Russia-Ukraine: Prisoners of Past

The recent prisoner exchange between Russia and Ukraine is indicative of a thaw between the two estranged neighbours. Will this spirit survive the deep-seated animosity?

Background

Ukraine and Russia, though sharing a common history - Kiev is popularly called as the ‘Cradle of Russian Civilisation”-   are bitter rivals today.   A founding member of the USSR, Ukraine fought shoulder to shoulder with communist Russia in the Great Patriotic War to crush Nazi Germany. Throughout the Cold War years, Ukraine was a vital cog in the vast Soviet military-industrial machinery churning out an array of weaponry to bolster Soviet military power.

With the loosening of the Iron Curtain, Kiev declared itself independent from a crumbling Soviet Empire in 1991.  Since then, it has looked westwards for a brighter future, including strongly aspiring to join the NATO.  Russia, struggling to find his feet in the changed balance of power, was not pleased.  Not surprisingly, relations quickly went south,  with Russia turning off the tap to cheap gas followed by turmoil in Ukraine’s Eastern province and Crimea, clearly instigated by Russia through the Russian origin population of these regions.

This simmering disquiet came to a head in 2014 when “Russian Volunteers” marched across the border into the Ukrainian autonomous region of Crimea.  Crimea was quickly annexed into the Russian federation after a “referendum” provoking extensive sanctions by the West and rekindling the Cold War Version 02. The same year, eastern Ukraine saw Pro Russian groups seizing control in Dontesk and Luhansk declaring themselves as Donetsk and Luhansk People’s Republics (DNR and LNR), again propped up by Russia.

Today Ukraine is embroiled in a brutal counterinsurgency campaign in the two disaffected provinces which has till now witnessed over 13000 fatalities.  World attention was drawn to this conflict when  Flight MH 17 was shot down by  Pro-Russian forces using Russian Buk missile killing all  298 people on board.

After prolonged negotiations, an exchange of 35 individuals was carried out in September with much fanfare and both sides claiming an advantage.

Analysis

The prisoner exchange is a clever move to create the right atmospherics for an entente between Russia and Ukraine. The question is can it overcome the deep-seated animosities and lead to lasting peace?

Volodymyr  Zelensky, former comedian/actor and present President of Ukraine,  has been able to get a fresh start with Putin and the prisoner exchange is a welcome sign of progress. The 41-year-old Zelensky has shown remarkable energy towards improving relations with Russia making all the right noises.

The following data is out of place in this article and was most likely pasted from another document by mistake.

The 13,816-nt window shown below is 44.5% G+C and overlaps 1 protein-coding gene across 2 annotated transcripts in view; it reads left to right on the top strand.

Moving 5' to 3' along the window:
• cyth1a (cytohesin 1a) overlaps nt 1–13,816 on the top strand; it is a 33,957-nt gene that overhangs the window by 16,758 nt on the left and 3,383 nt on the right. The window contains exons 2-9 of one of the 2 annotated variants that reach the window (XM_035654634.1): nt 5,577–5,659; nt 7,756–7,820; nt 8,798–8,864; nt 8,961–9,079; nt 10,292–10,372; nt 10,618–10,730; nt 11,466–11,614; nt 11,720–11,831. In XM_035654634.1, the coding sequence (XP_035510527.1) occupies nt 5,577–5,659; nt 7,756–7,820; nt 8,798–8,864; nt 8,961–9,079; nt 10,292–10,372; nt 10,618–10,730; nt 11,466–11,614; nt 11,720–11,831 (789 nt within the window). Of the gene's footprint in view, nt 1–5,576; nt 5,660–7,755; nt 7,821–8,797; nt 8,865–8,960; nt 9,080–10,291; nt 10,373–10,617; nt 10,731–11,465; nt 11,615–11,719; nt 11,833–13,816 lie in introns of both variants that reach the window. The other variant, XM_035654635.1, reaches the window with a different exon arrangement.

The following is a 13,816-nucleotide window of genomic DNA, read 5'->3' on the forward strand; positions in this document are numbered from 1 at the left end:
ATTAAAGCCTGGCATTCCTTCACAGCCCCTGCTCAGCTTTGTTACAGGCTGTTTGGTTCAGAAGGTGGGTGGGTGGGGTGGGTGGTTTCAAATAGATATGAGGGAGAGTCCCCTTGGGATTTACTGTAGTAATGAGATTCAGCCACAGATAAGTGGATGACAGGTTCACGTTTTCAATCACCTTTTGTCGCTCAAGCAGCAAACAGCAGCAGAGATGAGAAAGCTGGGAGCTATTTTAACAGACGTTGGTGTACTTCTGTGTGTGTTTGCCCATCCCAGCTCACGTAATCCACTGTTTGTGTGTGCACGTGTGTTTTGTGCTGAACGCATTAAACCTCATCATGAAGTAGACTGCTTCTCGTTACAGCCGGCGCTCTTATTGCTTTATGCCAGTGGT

To reinforce the sincerity of his intentions, Zelensky has included Ukrainian separatist commander Volodymyr Tsemakh as part of the prisoner exchange deal.  This gentleman gained international notoriety as the commander of the Air Defence unit involved in the downing of Flight MH-17. He is an important witness /accused in the ongoing international investigations.   

The negotiations for prisoner exchange were brewing for months as Ukraine is keen to end the war along its eastern border where Russian-supported separatists have set up two unrecognised mini-states - Donetsk and Luhansk People’s Republics  (DNR and LNR).

The prisoner exchange had been given a favourable nod by Ukraine’s western supporters- Washington, Paris and Berlin.  Hopefully, it will lead to reconvening of the four-nation format- Russia, Ukraine, Germany and France- which had signed an agreement in 2015 in Minsk (but never implemented) to resolve the DNR and LNR issue.  

Zelensky is keen to get into the good books of Putin as the Gas Transit Agreement between Russia and Ukraine ends this December.

Assessment

  • Ukraine is a flashpoint in Europe due to its geostrategic location on Russia’s western border.  It revived the Russian-NATO confrontation to dangerous levels and cooling of tempers in this conflict is win-win for all.
  • Despite being a novice in politics, Zerensky, a native Russian speaker,  has displayed remarkable political acumen while dealing with his estranged eastern provinces.  He has been sympathetic to their legitimate concerns based on their lingual, cultural, religious and economic affiliations to Russia. Sensibly, he has kept Crimea out of the equation as of now and has kept a low profile on Ukraine’s bid for NATO membership. His current focus is to regain his two eastern provinces Donetsk and Luhansk
  • For Russia, there are major gains.  The crippling sanctions imposed by the West were triggered by the annexation of Crimea.  If Russia is able to get Ukraine to recognise the de-facto situation in Crimea, the West will ipso facto remove the sanctions.
  • Europe, on the other hand, has lost out in trade with Russia to the advantage of China.   Outcasted by the West, the Sino-Russian relationship post-2010 has been strengthened politically, economically and strategically.  China is the new “Evil Empire” for the West and weaning Russia away from China appears attractive in the developing geostrategic landscape.

 

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